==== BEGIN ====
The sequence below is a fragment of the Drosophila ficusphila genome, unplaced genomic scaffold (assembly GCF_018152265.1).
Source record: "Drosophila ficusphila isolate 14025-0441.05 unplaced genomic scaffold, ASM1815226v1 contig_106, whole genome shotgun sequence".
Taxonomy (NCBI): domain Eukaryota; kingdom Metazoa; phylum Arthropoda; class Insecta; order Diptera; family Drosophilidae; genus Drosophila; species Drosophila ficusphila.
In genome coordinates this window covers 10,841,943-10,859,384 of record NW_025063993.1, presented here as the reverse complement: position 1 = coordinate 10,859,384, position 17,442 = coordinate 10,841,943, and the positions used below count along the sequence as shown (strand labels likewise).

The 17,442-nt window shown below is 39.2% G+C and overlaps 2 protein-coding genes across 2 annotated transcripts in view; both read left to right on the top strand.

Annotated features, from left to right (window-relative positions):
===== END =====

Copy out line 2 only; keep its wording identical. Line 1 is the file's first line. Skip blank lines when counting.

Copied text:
Source record: "Drosophila ficusphila isolate 14025-0441.05 unplaced genomic scaffold, ASM1815226v1 contig_106, whole genome shotgun sequence".